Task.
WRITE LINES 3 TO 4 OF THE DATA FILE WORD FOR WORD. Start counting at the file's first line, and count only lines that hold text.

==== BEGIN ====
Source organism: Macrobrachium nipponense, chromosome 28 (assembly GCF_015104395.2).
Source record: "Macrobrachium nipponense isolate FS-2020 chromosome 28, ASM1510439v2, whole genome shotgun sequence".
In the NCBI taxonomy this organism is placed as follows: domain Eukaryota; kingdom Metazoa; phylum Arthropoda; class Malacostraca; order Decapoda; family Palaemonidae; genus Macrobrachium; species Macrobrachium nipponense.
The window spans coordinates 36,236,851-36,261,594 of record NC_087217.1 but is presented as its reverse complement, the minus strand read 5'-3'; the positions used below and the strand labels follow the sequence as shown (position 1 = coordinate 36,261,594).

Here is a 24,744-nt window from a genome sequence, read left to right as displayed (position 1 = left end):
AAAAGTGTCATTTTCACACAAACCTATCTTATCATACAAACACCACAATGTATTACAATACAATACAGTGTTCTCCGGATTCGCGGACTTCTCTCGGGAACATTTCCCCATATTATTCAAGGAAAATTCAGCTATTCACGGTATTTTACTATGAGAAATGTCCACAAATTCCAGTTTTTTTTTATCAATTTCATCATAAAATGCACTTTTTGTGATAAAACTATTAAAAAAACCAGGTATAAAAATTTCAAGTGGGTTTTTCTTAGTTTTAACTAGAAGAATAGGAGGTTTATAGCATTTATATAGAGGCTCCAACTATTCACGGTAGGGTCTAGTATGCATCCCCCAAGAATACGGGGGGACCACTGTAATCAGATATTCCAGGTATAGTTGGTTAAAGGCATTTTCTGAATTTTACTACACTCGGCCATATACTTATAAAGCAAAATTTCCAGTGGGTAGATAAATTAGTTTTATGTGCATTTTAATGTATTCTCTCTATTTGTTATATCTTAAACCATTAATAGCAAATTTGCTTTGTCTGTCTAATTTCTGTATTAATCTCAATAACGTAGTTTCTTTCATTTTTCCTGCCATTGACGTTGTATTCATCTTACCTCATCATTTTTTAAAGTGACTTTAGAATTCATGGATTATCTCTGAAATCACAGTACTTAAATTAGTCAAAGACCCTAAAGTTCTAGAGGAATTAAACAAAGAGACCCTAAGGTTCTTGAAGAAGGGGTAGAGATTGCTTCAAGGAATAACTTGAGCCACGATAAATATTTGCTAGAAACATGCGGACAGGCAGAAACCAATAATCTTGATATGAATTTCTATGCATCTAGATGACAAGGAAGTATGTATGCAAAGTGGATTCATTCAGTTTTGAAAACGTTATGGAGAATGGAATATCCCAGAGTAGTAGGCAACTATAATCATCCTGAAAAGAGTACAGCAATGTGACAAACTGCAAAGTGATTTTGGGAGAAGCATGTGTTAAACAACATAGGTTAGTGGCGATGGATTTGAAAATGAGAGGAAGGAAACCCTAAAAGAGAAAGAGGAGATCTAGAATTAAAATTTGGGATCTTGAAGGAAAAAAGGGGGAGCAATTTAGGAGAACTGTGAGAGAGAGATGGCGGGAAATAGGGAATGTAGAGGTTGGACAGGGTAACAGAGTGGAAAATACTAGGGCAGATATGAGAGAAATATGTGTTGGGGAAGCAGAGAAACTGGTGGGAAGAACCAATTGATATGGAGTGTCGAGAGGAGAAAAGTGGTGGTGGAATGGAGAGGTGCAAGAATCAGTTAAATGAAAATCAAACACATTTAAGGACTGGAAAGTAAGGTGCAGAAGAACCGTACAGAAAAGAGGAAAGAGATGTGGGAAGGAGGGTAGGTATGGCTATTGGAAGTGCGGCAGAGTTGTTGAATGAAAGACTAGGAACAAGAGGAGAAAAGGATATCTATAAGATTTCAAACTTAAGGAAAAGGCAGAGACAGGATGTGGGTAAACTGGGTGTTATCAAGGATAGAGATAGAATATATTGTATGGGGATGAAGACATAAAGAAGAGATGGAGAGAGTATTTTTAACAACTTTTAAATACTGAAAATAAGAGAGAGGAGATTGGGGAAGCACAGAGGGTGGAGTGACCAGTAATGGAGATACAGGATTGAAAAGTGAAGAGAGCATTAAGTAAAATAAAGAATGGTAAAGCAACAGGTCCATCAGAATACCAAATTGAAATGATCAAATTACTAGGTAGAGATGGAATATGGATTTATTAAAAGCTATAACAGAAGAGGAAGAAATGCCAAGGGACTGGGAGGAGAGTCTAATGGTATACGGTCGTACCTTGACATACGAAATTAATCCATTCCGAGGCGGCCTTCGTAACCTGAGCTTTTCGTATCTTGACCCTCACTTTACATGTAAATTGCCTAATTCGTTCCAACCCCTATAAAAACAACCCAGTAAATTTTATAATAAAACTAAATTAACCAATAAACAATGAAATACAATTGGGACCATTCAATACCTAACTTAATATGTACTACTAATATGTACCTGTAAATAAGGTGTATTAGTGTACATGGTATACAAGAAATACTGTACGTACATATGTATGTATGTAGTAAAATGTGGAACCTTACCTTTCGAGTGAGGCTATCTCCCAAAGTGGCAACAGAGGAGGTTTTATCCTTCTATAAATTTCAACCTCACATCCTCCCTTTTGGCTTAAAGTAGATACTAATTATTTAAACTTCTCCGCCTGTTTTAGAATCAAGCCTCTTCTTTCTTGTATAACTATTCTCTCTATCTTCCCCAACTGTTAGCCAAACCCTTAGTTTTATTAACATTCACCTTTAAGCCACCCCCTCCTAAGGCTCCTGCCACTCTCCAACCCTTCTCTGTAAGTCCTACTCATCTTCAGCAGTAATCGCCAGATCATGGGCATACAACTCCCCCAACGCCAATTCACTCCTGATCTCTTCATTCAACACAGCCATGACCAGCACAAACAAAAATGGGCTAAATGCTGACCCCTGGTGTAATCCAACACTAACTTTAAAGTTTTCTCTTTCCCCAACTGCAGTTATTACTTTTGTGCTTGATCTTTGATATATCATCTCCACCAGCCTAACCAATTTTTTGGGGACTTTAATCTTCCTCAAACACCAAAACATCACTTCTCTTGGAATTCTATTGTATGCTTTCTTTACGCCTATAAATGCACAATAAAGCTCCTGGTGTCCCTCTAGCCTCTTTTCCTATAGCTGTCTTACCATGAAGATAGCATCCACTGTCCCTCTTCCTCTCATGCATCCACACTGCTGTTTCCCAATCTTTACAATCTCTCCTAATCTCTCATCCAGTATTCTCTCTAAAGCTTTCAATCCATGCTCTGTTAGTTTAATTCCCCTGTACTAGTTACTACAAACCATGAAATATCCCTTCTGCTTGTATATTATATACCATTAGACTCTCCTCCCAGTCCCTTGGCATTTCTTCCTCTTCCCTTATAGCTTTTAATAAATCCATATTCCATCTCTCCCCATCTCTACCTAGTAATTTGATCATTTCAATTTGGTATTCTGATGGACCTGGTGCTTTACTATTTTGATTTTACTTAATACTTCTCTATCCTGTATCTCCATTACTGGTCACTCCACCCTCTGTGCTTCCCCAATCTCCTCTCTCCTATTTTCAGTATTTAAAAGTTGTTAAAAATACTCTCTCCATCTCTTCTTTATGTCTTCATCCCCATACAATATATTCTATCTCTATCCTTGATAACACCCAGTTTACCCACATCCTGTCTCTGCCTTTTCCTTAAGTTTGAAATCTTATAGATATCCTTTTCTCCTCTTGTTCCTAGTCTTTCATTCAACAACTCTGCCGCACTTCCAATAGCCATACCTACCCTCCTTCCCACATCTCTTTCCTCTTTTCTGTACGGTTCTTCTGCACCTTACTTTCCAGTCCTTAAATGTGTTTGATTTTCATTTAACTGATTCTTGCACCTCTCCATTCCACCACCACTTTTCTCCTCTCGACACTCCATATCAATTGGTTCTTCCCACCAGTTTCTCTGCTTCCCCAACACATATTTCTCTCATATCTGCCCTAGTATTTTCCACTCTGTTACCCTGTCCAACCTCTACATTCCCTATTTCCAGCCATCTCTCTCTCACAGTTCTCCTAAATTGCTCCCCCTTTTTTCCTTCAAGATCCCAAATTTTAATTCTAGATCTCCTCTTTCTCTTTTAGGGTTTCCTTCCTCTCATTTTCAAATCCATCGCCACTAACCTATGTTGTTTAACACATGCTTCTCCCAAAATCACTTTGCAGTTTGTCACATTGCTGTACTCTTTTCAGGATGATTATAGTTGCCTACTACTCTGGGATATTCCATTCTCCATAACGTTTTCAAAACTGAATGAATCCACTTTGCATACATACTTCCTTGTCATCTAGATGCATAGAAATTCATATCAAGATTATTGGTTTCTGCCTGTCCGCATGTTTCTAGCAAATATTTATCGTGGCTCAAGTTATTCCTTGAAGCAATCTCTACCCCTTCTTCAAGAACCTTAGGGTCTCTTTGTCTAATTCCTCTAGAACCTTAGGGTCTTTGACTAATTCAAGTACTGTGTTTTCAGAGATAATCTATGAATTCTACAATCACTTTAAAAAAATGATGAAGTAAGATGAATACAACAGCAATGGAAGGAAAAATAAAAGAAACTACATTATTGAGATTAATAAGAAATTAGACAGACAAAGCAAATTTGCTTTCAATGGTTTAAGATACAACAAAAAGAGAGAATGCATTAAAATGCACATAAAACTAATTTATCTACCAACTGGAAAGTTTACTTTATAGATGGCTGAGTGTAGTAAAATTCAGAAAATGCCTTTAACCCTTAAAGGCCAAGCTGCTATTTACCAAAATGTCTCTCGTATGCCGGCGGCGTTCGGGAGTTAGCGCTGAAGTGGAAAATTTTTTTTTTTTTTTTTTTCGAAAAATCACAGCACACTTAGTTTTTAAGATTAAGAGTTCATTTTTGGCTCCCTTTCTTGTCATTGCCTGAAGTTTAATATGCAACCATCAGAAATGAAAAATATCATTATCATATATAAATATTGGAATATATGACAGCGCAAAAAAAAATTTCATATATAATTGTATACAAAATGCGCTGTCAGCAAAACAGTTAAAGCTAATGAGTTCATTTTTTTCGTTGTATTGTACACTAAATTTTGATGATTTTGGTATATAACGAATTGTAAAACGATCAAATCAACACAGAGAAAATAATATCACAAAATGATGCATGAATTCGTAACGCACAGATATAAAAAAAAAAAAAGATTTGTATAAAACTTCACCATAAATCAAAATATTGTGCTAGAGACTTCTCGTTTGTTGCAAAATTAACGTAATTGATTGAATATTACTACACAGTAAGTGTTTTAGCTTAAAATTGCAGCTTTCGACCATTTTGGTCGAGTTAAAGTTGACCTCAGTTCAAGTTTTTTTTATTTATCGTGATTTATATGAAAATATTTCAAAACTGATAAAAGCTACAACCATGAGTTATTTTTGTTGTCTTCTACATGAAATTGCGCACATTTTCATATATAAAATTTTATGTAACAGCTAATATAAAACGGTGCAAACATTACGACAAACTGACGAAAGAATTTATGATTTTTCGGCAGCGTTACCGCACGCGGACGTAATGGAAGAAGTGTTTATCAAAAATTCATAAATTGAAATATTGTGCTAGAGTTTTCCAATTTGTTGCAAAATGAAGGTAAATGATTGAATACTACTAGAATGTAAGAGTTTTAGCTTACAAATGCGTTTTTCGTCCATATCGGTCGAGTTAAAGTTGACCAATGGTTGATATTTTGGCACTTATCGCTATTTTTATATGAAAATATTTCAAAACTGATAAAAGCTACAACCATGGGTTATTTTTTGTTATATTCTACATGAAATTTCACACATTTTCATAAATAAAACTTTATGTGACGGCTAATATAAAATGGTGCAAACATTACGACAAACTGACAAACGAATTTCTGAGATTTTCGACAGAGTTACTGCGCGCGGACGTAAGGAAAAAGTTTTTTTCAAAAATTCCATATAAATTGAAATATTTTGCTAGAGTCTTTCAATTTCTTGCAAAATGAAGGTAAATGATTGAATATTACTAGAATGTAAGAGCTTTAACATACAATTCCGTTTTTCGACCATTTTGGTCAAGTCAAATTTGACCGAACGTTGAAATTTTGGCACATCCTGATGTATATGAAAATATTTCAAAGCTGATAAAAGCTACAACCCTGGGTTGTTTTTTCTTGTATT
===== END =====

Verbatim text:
In the NCBI taxonomy this organism is placed as follows: domain Eukaryota; kingdom Metazoa; phylum Arthropoda; class Malacostraca; order Decapoda; family Palaemonidae; genus Macrobrachium; species Macrobrachium nipponense.
The window spans coordinates 36,236,851-36,261,594 of record NC_087217.1 but is presented as its reverse complement, the minus strand read 5'-3'; the positions used below and the strand labels follow the sequence as shown (position 1 = coordinate 36,261,594).